A renowned artist and educator, Al’s teaching career spanned 40 years. In 1965, he began his tenure at YSU, graduating the year prior with a bachelor’s degree in art education and later earning a master’s in painting at Kent State University. At YSU, he was the founding director of the Black Studies/ Africana Studies program from 1970-1987. YSU Associate Dean and Professor of the Cliffe College of Creative Arts, Greg Moring, said, “One of Al’s greatest contributions to YSU was his unwavering kindness and encouragement to his students. I would look into the painting studio, and there was Al with a big smile on his face and surrounded by his adoring students.”
Bright was known for his live painting performances, which he intertwined with his love of jazz. Al’s art can be found in both private and public collections around the world; during his lifetime alone, he had 100 solo exhibitions, including shows at the Butler Institute of American Art, Stanford University, and Amherst University. Additionally, he received numerous accolades, such as being a three-time recipient of YSU’s Distinguished Professor Award, Who’s Who in American Art, and Who’s Who in Black America.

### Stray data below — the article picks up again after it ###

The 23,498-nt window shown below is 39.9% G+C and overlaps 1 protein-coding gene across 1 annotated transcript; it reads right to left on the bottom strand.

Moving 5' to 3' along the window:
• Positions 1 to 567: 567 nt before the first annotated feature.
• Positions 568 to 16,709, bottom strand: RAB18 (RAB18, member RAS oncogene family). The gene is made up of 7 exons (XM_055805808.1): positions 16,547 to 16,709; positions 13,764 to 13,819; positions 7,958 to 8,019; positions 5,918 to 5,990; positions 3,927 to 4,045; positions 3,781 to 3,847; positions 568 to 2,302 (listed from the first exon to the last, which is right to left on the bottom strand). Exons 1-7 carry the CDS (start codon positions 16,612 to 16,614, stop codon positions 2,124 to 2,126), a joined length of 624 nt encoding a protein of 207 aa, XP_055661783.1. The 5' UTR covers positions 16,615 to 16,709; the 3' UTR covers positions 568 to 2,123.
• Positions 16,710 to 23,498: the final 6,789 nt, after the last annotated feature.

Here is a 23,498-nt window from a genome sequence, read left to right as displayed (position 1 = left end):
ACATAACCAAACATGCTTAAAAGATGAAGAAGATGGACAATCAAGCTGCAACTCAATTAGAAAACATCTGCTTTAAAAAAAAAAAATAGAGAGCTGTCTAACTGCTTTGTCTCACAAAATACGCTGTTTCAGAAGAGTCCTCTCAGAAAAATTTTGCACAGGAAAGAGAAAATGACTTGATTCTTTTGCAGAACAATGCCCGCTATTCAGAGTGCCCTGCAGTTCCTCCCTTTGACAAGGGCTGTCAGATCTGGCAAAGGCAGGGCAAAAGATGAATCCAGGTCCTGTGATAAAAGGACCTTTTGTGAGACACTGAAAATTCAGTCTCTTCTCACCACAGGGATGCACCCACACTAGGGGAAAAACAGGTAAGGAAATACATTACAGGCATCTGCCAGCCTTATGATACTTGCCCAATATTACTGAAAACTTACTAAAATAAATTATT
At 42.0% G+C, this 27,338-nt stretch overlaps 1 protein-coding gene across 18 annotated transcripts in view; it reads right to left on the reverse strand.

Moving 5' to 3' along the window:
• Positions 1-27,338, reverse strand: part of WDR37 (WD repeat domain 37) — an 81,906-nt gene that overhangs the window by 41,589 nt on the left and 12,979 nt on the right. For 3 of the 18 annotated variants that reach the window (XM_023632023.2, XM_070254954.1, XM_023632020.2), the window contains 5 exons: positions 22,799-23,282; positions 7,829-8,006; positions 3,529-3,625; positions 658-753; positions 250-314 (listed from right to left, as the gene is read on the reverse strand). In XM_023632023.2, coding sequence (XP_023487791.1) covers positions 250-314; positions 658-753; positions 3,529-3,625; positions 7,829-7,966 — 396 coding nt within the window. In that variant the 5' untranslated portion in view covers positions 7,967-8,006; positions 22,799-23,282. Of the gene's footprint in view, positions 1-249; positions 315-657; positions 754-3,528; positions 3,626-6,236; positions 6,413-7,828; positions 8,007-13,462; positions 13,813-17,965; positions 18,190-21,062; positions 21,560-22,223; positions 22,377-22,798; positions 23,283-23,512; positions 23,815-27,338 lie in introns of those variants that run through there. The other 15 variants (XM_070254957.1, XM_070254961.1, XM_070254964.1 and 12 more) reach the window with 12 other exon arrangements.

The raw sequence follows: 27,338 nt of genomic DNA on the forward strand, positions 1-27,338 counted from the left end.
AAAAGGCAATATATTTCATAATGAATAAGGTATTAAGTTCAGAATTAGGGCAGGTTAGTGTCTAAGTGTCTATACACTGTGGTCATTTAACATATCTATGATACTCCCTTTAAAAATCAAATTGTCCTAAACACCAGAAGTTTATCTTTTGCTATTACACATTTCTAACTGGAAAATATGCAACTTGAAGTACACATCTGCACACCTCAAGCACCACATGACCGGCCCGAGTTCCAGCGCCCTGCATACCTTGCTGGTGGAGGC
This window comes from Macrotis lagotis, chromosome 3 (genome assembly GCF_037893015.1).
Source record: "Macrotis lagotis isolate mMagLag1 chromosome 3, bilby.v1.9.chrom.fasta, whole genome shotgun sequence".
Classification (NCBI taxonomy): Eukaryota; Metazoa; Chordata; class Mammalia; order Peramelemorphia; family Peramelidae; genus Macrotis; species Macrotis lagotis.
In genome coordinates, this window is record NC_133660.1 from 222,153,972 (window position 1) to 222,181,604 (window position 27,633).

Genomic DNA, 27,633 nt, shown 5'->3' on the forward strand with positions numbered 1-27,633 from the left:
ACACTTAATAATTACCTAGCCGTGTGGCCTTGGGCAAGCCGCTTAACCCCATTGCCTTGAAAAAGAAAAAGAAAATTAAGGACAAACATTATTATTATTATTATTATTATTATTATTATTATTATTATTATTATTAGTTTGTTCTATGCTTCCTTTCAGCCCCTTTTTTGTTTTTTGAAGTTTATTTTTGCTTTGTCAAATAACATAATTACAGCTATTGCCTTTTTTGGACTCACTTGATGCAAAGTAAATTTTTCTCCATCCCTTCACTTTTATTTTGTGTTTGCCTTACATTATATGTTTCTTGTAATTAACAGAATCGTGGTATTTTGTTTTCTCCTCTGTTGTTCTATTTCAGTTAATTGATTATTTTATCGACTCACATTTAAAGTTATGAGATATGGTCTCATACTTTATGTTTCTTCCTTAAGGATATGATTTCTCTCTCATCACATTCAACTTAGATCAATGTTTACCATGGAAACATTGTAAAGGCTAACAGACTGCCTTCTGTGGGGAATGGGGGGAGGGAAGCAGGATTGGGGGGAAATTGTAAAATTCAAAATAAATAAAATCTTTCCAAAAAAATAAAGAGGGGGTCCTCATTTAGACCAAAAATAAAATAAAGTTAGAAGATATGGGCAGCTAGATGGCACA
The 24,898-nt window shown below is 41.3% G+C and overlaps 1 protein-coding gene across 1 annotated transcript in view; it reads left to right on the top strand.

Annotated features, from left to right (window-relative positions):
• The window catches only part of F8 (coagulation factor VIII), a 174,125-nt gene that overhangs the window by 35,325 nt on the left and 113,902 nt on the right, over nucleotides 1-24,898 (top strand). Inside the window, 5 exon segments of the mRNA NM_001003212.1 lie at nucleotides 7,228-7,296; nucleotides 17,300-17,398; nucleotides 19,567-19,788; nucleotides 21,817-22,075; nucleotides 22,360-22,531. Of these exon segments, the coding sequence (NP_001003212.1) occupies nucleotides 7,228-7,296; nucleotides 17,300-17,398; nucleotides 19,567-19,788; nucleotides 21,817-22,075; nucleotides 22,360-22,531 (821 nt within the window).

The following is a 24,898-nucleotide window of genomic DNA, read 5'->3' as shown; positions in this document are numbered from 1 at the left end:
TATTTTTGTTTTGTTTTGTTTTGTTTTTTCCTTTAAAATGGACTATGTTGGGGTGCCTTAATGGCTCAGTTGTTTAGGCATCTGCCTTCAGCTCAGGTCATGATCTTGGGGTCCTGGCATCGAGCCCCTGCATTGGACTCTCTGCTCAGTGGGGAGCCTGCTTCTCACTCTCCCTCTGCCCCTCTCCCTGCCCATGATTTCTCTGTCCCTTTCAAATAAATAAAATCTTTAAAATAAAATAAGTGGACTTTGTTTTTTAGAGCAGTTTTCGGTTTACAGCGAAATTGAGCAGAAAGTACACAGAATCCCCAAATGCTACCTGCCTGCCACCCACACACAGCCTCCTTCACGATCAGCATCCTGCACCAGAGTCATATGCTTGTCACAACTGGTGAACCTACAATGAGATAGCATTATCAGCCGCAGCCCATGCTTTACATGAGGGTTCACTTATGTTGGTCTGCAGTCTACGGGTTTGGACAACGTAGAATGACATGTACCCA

After Al’s passing in October 2019, the Branch and Bright families endowed a scholarship in his honor. Its mission is “…to provide a student with a passion for the arts a need-based scholarship.” The award is open to full-time undergraduate students who are at least sophomore class standing, pursuing a bachelor’s degree in the Department of Art. Students must complete a FAFSA (Free Application for Federal Student Aid) and scholarship application.
Al was proud to be part of the Youngstown community. His legacy will continue by helping support other artists pursuing their dreams. YSU President Jim Tressel echoed this statement, saying that Al was a “…tireless advocate for YSU, for our students and the entire Mahoning Valley region.”